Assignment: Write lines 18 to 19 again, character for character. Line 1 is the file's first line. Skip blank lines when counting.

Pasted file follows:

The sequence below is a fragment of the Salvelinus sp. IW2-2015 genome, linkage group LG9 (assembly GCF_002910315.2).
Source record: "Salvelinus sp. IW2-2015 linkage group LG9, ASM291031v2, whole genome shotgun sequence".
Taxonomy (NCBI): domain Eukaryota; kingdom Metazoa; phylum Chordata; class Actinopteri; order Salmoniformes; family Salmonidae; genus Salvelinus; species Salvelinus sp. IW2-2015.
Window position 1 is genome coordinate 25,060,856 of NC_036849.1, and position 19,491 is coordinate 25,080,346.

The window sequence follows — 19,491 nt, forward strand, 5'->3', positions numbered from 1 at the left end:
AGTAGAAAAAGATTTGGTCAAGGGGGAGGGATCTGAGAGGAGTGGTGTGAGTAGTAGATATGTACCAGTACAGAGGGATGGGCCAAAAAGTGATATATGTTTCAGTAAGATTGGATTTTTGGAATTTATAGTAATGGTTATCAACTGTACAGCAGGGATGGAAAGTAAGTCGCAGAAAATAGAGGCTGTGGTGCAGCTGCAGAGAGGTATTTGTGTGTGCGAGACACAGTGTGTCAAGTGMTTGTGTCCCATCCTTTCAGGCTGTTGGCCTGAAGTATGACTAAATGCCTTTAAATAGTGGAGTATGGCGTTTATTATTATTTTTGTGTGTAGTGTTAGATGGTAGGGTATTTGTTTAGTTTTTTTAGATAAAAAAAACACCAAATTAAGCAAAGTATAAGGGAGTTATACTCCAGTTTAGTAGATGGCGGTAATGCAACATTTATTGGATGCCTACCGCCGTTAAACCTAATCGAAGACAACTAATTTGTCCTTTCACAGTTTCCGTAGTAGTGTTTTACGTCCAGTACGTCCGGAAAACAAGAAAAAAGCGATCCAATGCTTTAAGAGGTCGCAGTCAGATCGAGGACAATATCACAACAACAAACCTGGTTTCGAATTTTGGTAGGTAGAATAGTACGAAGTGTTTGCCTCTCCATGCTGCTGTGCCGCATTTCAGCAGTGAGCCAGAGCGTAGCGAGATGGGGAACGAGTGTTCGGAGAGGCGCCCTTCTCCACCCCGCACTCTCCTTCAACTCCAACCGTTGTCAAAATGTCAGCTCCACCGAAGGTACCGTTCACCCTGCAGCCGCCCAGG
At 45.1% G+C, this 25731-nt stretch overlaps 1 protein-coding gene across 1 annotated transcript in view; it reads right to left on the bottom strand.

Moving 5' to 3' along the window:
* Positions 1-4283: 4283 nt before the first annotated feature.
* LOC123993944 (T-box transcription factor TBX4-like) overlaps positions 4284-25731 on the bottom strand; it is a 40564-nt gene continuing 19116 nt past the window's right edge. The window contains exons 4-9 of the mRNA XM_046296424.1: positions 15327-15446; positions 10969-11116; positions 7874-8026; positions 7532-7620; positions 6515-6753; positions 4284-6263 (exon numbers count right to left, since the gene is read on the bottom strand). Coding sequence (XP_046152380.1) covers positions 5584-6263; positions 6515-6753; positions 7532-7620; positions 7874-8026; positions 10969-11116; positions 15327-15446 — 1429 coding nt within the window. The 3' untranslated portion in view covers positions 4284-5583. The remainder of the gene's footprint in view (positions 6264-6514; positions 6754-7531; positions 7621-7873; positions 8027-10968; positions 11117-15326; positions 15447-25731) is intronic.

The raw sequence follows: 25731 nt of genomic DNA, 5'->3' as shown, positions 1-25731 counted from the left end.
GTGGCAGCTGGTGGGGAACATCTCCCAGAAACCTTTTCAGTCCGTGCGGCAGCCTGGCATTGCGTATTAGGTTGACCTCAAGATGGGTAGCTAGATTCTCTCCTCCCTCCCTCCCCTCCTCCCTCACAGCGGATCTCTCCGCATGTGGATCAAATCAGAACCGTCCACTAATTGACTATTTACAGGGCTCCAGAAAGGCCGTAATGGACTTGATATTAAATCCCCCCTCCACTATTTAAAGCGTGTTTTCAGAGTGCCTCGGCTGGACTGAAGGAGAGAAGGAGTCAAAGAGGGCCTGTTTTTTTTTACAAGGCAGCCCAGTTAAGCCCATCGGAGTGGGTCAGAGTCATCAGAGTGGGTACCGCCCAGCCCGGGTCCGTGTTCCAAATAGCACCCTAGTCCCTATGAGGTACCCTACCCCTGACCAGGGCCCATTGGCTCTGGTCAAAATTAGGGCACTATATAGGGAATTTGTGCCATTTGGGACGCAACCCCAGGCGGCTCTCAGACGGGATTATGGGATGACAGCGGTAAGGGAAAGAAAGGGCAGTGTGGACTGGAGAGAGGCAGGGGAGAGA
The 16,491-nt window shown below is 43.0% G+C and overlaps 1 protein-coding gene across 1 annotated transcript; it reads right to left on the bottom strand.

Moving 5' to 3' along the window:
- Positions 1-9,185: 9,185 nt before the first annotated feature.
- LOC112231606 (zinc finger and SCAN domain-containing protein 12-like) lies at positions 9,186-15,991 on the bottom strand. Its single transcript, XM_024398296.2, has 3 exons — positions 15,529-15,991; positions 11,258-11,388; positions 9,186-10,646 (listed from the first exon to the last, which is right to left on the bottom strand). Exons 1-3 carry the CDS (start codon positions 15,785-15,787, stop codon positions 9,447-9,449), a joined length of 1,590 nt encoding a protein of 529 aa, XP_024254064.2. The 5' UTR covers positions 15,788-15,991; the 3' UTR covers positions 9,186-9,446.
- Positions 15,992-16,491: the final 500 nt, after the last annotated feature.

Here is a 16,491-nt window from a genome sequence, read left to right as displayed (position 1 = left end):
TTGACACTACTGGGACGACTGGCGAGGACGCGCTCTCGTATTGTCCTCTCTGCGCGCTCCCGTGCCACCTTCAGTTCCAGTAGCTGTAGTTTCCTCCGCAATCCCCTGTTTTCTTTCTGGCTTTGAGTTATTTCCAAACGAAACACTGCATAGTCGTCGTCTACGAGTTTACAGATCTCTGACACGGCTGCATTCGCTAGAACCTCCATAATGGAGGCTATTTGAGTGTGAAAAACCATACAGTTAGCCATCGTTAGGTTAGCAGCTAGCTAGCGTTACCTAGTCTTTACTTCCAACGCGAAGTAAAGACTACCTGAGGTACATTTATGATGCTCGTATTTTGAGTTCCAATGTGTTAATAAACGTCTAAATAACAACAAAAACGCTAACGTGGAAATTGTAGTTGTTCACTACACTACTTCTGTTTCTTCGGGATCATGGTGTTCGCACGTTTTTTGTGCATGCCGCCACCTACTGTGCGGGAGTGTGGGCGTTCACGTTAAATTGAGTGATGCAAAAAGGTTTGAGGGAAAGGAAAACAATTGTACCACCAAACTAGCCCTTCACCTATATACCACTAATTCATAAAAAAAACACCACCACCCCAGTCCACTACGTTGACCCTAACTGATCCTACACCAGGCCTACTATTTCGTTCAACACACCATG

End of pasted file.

Here is a 16,491-nt window from a genome sequence, read left to right as displayed (position 1 = left end):
TTGACACTACTGGGACGACTGGCGAGGACGCGCTCTCGTATTGTCCTCTCTGCGCGCTCCCGTGCCACCTTCAGTTCCAGTAGCTGTAGTTTCCTCCGCAATCCCCTGTTTTCTTTCTGGCTTTGAGTTATTTCCAAACGAAACACTGCATAGTCGTCGTCTACGAGTTTACAGATCTCTGACACGGCTGCATTCGCTAGAACCTCCATAATGGAGGCTATTTGAGTGTGAAAAACCATACAGTTAGCCATCGTTAGGTTAGCAGCTAGCTAGCGTTACCTAGTCTTTACTTCCAACGCGAAGTAAAGACTACCTGAGGTACATTTATGATGCTCGTATTTTGAGTTCCAATGTGTTAATAAACGTCTAAATAACAACAAAAACGCTAACGTGGAAATTGTAGTTGTTCACTACACTACTTCTGTTTCTTCGGGATCATGGTGTTCGCACGTTTTTTGTGCATGCCGCCACCTACTGTGCGGGAGTGTGGGCGTTCACGTTAAATTGAGTGATGCAAAAAGGTTTGAGGGAAAGGAAAACAATTGTACCACCAAACTAGCCCTTCACCTATATACCACTAATTCATAAAAAAAACACCACCACCCCAGTCCACTACGTTGACCCTAACTGATCCTACACCAGGCCTACTATTTCGTTCAACACACCATG